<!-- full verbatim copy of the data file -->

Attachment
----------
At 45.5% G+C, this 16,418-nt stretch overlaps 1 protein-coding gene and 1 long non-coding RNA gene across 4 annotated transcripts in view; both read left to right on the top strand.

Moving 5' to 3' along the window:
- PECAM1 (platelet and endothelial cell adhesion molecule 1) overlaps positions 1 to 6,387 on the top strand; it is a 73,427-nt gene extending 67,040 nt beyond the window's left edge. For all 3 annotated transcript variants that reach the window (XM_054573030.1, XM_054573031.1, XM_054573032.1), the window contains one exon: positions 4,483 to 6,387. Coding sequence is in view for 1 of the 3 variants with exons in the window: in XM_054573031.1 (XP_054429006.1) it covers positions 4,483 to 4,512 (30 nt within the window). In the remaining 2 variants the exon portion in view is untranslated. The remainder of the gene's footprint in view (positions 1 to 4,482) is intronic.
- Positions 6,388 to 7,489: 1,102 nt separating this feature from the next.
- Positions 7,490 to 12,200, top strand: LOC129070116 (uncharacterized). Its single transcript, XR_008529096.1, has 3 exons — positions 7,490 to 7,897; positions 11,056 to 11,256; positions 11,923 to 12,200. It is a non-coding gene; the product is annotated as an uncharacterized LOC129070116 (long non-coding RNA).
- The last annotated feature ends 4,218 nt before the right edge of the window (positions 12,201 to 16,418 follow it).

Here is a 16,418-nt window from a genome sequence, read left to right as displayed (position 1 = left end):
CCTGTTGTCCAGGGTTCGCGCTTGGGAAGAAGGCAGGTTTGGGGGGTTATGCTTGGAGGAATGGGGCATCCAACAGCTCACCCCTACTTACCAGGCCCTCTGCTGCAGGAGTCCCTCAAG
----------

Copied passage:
At 45.5% G+C, this 16,418-nt stretch overlaps 1 protein-coding gene and 1 long non-coding RNA gene across 4 annotated transcripts in view; both read left to right on the top strand.

Moving 5' to 3' along the window:
- PECAM1 (platelet and endothelial cell adhesion molecule 1) overlaps positions 1 to 6,387 on the top strand; it is a 73,427-nt gene extending 67,040 nt beyond the window's left edge. For all 3 annotated transcript variants that reach the window (XM_054573030.1, XM_054573031.1, XM_054573032.1), the window contains one exon: positions 4,483 to 6,387. Coding sequence is in view for 1 of the 3 variants with exons in the window: in XM_054573031.1 (XP_054429006.1) it covers positions 4,483 to 4,512 (30 nt within the window). In the remaining 2 variants the exon portion in view is untranslated. The remainder of the gene's footprint in view (positions 1 to 4,482) is intronic.
- Positions 6,388 to 7,489: 1,102 nt separating this feature from the next.
- Positions 7,490 to 12,200, top strand: LOC129070116 (uncharacterized). Its single transcript, XR_008529096.1, has 3 exons — positions 7,490 to 7,897; positions 11,056 to 11,256; positions 11,923 to 12,200. It is a non-coding gene; the product is annotated as an uncharacterized LOC129070116 (long non-coding RNA).
- The last annotated feature ends 4,218 nt before the right edge of the window (positions 12,201 to 16,418 follow it).

Here is a 16,418-nt window from a genome sequence, read left to right as displayed (position 1 = left end):
CCTGTTGTCCAGGGTTCGCGCTTGGGAAGAAGGCAGGTTTGGGGGGTTATGCTTGGAGGAATGGGGCATCCAACAGCTCACCCCTACTTACCAGGCCCTCTGCTGCAGGAGTCCCTCAAG